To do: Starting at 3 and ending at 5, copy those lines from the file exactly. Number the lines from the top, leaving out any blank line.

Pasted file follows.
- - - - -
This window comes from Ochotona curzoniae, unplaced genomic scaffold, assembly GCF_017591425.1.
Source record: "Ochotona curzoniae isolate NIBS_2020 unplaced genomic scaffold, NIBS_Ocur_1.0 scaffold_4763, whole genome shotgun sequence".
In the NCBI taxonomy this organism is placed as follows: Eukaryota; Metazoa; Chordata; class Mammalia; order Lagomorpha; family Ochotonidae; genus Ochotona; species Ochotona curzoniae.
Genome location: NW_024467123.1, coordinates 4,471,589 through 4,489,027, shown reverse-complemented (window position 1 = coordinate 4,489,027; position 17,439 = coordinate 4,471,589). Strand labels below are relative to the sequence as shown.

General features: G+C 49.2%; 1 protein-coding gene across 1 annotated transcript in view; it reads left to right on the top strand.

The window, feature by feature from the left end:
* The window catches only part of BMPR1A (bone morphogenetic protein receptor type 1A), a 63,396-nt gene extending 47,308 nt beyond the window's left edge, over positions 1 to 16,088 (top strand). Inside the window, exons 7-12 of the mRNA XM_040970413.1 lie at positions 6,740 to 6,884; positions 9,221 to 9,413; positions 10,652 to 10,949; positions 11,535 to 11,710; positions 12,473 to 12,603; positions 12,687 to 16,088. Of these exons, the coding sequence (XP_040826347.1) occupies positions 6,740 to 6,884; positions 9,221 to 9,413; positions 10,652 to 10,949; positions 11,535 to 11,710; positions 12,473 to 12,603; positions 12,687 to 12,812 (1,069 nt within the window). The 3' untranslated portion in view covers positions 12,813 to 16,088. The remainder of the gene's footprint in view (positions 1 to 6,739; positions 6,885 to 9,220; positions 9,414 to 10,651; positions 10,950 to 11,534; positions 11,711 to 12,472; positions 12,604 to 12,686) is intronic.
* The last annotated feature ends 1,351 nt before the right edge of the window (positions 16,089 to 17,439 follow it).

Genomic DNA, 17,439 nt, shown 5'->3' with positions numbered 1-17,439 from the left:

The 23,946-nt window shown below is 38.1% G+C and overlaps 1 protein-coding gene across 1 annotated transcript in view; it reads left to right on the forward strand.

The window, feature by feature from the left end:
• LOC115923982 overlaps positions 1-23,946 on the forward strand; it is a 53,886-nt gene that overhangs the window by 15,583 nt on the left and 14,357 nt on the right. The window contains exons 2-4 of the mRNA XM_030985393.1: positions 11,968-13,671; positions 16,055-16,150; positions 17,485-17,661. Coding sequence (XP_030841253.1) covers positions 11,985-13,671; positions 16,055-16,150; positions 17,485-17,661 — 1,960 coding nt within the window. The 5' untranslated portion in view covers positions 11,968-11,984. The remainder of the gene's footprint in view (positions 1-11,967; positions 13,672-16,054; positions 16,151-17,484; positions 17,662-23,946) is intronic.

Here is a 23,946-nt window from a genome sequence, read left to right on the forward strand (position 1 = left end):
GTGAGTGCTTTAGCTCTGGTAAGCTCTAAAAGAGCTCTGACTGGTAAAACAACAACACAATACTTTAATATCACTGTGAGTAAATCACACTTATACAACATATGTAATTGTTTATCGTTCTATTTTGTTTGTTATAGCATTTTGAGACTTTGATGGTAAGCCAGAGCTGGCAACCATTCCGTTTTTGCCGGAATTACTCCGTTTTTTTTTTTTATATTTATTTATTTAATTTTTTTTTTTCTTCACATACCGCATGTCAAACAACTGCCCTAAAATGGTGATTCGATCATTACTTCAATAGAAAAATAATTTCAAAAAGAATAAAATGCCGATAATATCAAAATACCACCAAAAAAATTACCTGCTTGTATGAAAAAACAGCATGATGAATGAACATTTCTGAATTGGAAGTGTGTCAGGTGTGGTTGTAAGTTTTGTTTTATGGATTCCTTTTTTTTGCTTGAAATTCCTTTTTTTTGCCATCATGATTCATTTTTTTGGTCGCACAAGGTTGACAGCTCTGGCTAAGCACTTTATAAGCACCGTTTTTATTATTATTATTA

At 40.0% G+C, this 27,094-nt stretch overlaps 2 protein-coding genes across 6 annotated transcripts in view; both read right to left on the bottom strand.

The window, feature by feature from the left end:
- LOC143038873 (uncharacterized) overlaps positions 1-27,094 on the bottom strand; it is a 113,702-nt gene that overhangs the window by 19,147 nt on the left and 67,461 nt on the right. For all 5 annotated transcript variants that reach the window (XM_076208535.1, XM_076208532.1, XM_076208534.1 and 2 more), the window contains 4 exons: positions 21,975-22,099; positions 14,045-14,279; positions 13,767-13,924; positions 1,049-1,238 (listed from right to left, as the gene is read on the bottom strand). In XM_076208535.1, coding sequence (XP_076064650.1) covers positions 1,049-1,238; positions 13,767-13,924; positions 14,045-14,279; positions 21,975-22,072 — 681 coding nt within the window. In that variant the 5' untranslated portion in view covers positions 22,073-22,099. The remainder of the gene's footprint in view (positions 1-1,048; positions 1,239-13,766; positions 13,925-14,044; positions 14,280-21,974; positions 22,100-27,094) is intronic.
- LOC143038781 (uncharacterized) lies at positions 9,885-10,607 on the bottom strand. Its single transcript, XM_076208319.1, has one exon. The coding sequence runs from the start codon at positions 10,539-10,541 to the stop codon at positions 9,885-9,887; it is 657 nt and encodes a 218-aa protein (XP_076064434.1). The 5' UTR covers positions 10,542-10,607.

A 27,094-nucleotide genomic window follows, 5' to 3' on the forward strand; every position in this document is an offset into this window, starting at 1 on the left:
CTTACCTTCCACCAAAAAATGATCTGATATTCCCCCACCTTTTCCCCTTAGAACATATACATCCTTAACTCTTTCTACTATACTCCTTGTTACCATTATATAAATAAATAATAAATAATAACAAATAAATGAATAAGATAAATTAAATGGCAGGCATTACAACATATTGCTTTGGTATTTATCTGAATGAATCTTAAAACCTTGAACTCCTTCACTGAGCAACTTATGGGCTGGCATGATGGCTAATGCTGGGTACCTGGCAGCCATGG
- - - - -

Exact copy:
In the NCBI taxonomy this organism is placed as follows: Eukaryota; Metazoa; Chordata; class Mammalia; order Lagomorpha; family Ochotonidae; genus Ochotona; species Ochotona curzoniae.
Genome location: NW_024467123.1, coordinates 4,471,589 through 4,489,027, shown reverse-complemented (window position 1 = coordinate 4,489,027; position 17,439 = coordinate 4,471,589). Strand labels below are relative to the sequence as shown.

General features: G+C 49.2%; 1 protein-coding gene across 1 annotated transcript in view; it reads left to right on the top strand.